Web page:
Refactoring

Large-Scale Transformation and the Bias for Action

Continuing on our conversation about large-scale transformations, I want to talk about change-harvesting’s “bias for action” and tell you a weird thing I did in kontentment the last couple of days. Change-harvesting takes the stance that our most reliable strategy for change is a highly iterative process of act-look-think, in roughly equal proportions, repeated in small local cycles. We oppose that approach to look-think-act, emphasis on think, in large global cycles. This opposition is, of course, not a philosophical light-switch, …

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Large-Scale Refactorings

Large-Scale Refactorings — given the recent refactoring-related muses, a respondent asked me to talk about large or larger scale refactoring work. (I love it when people’s questions trigger my writing. Please do ask these things.) First things first, “large scale refactoring” is really a colloquial expression, a shorthand we sometimes use, but in my experience there is no such thing, for two reasons. The first reason is definitional. Remember, refactoring doesn’t mean “changing my design”, it means “changing my design …

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Second-Order Refactoring: Narrow The Question

Another small second-order refactoring for you today. I call it “narrow the question”. If you’re asking an object for data, ask for exactly what you want to know, instead of what you’d need to compute what you want to know. A very simple example: the PlayerView wants to disable/enable some of its controls when the Player is actively playing. In the "before" code, PlayerView asks the Player for its PlayerState and decides, based on its value, whether that means the …

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Second-Order Refactoring: Swap Supplier and Supply

As a hardcore user of TDD and refactoring, there are a number of what I think of as “second tier” refactorings that I use quite frequently. In one’s first intro to refactoring, one sees a lot of "rename", "re-order", "inline", and "extract". These are pretty potent tools, don’t get me wrong, but I think of them as, idunno, atoms. I think of these "second order" refactorings as small inorganic molecules. An example of this would be one I call "swap …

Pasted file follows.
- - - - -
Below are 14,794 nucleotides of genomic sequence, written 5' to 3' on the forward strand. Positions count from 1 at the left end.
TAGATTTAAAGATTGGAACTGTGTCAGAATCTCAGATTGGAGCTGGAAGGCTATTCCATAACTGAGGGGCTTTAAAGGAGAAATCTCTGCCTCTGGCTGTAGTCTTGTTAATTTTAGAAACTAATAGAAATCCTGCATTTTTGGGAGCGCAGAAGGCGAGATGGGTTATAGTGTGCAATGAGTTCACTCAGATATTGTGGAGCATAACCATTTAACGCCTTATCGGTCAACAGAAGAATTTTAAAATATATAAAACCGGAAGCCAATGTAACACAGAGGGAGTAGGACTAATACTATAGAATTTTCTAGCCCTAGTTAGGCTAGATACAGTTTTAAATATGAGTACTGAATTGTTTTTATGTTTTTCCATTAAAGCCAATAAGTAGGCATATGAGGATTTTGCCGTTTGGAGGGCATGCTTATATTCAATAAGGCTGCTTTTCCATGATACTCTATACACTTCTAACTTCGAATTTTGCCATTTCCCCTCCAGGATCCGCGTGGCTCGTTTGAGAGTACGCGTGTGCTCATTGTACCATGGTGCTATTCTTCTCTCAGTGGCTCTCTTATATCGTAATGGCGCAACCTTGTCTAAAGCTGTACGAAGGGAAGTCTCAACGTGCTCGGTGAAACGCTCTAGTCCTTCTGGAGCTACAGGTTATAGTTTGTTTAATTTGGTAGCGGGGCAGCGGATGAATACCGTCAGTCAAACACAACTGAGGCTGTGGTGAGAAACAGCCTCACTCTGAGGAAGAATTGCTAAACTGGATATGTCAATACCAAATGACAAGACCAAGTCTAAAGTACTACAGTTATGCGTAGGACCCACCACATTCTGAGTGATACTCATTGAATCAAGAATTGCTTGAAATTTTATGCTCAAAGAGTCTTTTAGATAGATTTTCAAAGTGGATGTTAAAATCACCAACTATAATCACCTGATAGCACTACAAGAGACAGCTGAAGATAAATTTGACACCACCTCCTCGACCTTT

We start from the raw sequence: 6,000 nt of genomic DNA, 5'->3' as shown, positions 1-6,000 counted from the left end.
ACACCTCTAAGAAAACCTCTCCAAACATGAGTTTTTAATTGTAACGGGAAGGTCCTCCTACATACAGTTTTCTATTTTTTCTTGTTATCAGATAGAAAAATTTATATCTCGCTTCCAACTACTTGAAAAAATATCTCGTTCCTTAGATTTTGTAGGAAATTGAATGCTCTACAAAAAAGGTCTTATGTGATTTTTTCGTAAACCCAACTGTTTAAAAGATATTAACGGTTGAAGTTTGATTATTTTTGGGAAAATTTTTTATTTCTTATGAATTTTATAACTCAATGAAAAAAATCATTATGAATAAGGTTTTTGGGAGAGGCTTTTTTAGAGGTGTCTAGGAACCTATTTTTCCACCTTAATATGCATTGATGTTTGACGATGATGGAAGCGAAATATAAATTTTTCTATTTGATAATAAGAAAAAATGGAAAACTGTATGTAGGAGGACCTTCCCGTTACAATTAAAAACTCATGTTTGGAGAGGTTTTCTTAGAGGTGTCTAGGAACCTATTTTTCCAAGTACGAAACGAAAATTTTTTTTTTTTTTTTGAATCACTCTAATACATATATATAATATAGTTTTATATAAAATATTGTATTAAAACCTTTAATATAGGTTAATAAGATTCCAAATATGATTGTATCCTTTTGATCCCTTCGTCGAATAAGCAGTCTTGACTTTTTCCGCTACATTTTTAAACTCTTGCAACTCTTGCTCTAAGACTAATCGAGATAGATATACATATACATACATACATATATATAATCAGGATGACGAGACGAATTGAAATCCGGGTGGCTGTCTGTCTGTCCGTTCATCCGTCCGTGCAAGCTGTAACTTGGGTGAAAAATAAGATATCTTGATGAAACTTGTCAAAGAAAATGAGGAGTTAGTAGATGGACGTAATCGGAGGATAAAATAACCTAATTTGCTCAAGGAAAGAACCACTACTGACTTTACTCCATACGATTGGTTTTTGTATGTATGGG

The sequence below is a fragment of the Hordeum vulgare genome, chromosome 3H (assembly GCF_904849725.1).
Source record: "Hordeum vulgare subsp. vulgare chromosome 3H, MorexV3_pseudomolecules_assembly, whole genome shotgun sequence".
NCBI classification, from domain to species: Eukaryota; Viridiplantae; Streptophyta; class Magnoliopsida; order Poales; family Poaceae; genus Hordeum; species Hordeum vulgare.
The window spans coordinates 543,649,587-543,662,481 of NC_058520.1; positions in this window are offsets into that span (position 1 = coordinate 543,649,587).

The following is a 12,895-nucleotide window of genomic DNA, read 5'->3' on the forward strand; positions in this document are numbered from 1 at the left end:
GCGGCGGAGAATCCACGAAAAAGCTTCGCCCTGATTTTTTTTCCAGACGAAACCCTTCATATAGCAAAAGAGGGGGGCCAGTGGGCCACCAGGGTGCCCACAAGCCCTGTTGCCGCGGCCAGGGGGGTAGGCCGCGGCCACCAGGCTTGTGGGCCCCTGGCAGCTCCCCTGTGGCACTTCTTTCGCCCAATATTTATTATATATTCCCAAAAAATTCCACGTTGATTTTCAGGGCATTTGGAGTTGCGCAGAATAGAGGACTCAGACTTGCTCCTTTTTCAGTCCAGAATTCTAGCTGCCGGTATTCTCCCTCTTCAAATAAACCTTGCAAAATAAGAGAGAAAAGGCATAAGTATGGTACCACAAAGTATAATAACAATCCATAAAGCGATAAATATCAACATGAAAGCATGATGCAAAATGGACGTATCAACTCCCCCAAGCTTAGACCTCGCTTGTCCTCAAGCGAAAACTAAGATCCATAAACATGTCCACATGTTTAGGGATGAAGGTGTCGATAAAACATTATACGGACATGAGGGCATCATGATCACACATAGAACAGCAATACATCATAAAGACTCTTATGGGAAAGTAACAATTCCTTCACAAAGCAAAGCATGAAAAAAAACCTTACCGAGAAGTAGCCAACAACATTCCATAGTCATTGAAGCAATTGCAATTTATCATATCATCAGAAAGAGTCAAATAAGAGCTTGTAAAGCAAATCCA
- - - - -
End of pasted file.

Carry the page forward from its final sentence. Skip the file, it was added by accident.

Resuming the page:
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How I Work – Preaching And Practicing

This entry is part [part not set] of 1 in the series How I Work

A respondent asks, "Are you always able to practice what you preach? I don’t mean intentionally dropping but unintentionally as your mind is sloppy. I have great difficulties in applying 100% of my "knowledge" 100% of the time." Sometimes questions open up huge areas with lots of issues and subtexts and angles, and this is one. It’s too big to fit in one or two tweets. First, the direct answer: Oh, hell no. I am definitely not always able to …

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Refactoring Pro-Tip: Scanning Isn’t Just Fast Reading

Refactoring Pro-Tip: When I’m scanning, I’m not just reading fast, I’m feature-detecting, something the unconscious part of me is very good at doing, especially when the code helps. Part of the made, the making, and the maker as a guiding theme for me is the idea of "leaning in" to the strengths of my maker body and "leaning out" from its weaknesses. A trivial case: one reason TDD works so well for me is that the microtests give me a …

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Refactoring Pro-Tip: I Optimize Scannability, Then Readability, Then Writability

Refactoring Pro-Tip: I optimize my code for scannability, readability, and writeability in that order. I won’t argue my case in detail, there’s a video if you’d rather watch me make it instead of reading it, and I’ll just sketch the case briefly here in the muse. http://geepawhill.org/optimizing-a-program-and-programming/ When I’m coding, I notice that I spend significantly more time scanning the code than I do reading it, and significantly more time reading the code than I do writing it. So when …

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Refactoring Pro-Tip: Making Local Variables Maximally Local

Refactoring Pro-Tip: When I tackle a long method, the first thing I do is make my local variables maximally local. Consider this psuedo-code. It’s basic stuff, I’m betting virtually any geek can read it, but if not, lemme know. longMethod( int y ) { int x; x = 0; // … // IRRELEVANCY #0: 87 lines that neither read nor write x // … if( y == 17 ) { x = 1; } // … // IRRELEVANCY #1: 87 …

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Refactoring Pro-Tip: Naming, Isolation, and Noise-Filtering

Refactoring Pro-Tip: I use naming, isolation, and noise-filtering as strategies to keep the coder’s intention at my fingertips. (I’m actually jonesing to write some geeky material in this series, but I’ve got one more of these pesky abstract philosophy things before I can get there.) First, a silly line from a silly movie, Airplane, which makes for a good Friday night comedy if you want that. (Paraphrased from memory.) "There’s a problem in the cockpit." "The cockpit? What is it?" …

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Refactoring Pro-Tip: Refactor to Enable Change

Refactoring Pro-Tip: The triggering events for refactoring vary, but the reason we refactor at all is the same each time, regardless of occasion: we refactor to enable change. The most obvious and direct occasion for a refactoring is this: I want to add new functionality and preserve old functionality, and it will be easier to add if I first schmoosh the old functionality around a little to make a little hole where the new stuff will fit. When I do …

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